During his informal Sunday night services, parishioners and priest sit on chairs on the same level, away from the raised altar and vestments. "Catholicism at its best says to the world: 'Hey listen, excuse me, can we humbly ask you to let us on board your ship and we will do what we're the best at doing, which is Jesus washing the feet of the disciples, where we put ourselves at your service'," Father Bob says.
"If we were in good shape, we would be looking after the asylum seekers, we would commission a ship and help them onshore. That's the Catholic way. The top level should become part of the global neighbourhood but the poor buggers can't see past their bishops' rings; they're hypnotised, they're mesmerised."
The building around us is a practical demonstration of what the church can achieve, he says. He helped open the South Melbourne Commons with Friends of the Earth three years ago as a "secular humanist installation", next to Saints Peter and Paul. The complex now has a cafe and business providing bicycles for those in need. The Melbourne Archdiocese intends to reclaim the property for "parish-related purposes" when the lease expires in August, a spokesman says.
Father Bob hopes a biography and a documentary about his life, which will be released in May and July respectively, will provide a guide for establishing similar organisations, which seem to straddle the divide between religion and spirituality.
A wake is under way in the community hall next door for the ex-priest. Father Bob says his own beliefs have never wavered. "Call it faith, call it religion, I have seen it work. Not only piously when someone like your mother hangs on to her Rosary beads even when she's 60 and has had a stroke. But among people who are trying to make ends meet.
"The heroism of the ordinary person in public housing, the heroism of ordinary people from all walks of life when they have received a kick in the arse ... I think the more secular we become, the better it is."
He is fascinated with the splendour of little things, he says. With simple hymns over Mozart or Handel. An omelette instead of high cuisine.
"What's that like?" he asks, pointing to my toasted sandwich. It's all right, I say, would you like some? "Nah," he says, then insists I try his side salad.
It's getting on and he offers to drive me across town to my next appointment. He walks slowly with a cane, after being hospitalised with nerve disease in January, and groans while climbing into his beat-up green Ford, one leg at a time. "Physically I'm buggered but otherwise I am all right," he says.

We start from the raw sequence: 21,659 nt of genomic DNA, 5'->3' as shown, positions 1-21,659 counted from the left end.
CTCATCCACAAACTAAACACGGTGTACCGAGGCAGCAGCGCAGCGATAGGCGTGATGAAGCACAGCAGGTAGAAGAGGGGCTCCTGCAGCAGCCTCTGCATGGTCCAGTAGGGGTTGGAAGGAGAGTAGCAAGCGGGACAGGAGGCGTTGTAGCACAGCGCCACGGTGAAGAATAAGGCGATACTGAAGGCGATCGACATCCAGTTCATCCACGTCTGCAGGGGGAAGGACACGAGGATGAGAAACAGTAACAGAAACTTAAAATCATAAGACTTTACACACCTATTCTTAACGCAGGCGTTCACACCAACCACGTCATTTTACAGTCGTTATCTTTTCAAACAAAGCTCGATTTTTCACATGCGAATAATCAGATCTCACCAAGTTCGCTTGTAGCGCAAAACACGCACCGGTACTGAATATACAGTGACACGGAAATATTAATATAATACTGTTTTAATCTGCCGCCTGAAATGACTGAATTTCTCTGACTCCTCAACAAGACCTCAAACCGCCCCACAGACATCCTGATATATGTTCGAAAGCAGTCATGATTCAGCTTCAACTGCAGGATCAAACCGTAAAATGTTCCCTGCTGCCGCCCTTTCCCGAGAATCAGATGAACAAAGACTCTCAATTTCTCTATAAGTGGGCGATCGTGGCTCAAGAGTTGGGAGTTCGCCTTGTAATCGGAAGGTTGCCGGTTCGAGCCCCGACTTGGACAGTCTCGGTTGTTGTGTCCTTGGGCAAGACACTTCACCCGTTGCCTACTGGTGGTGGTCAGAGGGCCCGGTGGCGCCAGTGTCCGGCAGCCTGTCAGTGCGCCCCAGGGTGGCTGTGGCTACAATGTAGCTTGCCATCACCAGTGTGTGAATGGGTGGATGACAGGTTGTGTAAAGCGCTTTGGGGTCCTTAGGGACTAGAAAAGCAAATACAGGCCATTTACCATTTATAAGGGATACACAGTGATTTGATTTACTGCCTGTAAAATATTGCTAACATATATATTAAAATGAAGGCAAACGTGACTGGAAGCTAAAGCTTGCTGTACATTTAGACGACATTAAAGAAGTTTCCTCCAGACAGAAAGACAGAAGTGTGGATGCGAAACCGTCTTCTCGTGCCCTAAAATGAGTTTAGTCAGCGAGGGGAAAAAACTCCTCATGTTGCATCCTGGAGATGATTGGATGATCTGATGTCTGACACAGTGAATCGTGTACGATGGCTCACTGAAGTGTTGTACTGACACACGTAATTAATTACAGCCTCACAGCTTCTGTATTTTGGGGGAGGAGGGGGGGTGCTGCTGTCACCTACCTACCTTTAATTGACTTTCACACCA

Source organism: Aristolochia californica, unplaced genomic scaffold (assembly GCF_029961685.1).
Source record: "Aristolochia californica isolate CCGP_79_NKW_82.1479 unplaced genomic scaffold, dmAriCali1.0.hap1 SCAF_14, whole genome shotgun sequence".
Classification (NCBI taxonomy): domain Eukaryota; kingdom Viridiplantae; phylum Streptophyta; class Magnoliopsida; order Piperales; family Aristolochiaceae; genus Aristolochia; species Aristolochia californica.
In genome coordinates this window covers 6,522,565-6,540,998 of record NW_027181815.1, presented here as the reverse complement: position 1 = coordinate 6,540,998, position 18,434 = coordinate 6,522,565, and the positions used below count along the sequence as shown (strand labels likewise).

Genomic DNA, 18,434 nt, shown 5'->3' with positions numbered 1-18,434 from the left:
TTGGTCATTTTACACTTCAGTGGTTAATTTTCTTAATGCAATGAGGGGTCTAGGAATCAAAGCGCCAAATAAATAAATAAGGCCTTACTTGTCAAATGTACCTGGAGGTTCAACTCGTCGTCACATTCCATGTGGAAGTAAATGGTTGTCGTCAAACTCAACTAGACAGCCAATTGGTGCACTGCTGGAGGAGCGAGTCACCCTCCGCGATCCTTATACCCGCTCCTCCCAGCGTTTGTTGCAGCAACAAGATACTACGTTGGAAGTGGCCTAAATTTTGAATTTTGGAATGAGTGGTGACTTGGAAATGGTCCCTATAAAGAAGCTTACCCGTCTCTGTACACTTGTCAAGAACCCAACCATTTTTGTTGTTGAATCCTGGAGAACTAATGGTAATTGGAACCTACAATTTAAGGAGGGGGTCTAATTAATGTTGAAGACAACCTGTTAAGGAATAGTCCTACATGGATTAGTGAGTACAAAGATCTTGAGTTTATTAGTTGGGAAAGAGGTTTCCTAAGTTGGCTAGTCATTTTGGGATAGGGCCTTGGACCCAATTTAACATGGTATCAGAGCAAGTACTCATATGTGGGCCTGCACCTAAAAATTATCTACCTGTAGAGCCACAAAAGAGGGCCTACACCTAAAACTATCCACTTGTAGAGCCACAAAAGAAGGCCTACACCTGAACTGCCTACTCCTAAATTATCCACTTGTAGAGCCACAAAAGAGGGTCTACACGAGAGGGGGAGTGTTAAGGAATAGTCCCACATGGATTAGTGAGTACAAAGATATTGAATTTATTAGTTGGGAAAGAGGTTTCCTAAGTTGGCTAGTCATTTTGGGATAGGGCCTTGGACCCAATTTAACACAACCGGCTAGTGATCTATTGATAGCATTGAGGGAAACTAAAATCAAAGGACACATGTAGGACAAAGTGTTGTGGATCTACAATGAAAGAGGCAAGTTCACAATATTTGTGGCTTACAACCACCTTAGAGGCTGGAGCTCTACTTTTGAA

Twice it fails to start then, on the third try, a miracle. As we drive over the glittering brown water of the Yarra River we start talking about celibacy, as I guess you do when you're killing time with a Catholic priest.
Father Bob insists on calling himself a "voluntary celibate", regardless of church edicts. "You have to accept celibacy as being an honourable craft. If you have involuntary celibacy you are going to get into all kinds of bizarre behaviour, one of which may well be paedophilia and the other one will at least be old, sour bachelors. The clerical culture is going to bring out the worst in any of us."
He joined the seminary (or "cemetery", as he has called it) in 1953, believing he was joining a movement to help those who could not help themselves. The revolutionary promise of Vatican II inspired him to stay put. That movement has been hijacked since, he says. But he believes in resurrection. "That's why I'd like to stay alive because I'd like to hang around long enough to see the movement flourish."
Which brings us back to death. Heaven, hell and purgatory were "cooked up" by the church to corral matters beyond comprehension, he says. Dietary prescriptions during Lent were similarly man-made inventions, he says.
So what happens when we die? "I'm buggered if I know," he says again. "You know this is not all there is when you listen to music, you see the sunset or the sunrise. Or you look in the eyes of a baby. We become fascinated with our own image and likeness and we try to preserve that environment so we're safe, like the church is trying to do now.
"But we have an instinct there is something else going on. You can either call it faith, you can call it hope, you can call it imagination, you can call it what you bloody well like. All I know is I am optimistic."
While the cardinals will soon gather in their scarlet robes in Rome to elect the next pope, the real power of Catholicism ultimately lies with its followers, he argues. "We are the boss, we the people," he says. "They can do what they like but these days you have less to fear, especially those of us who have been belted out of the ground."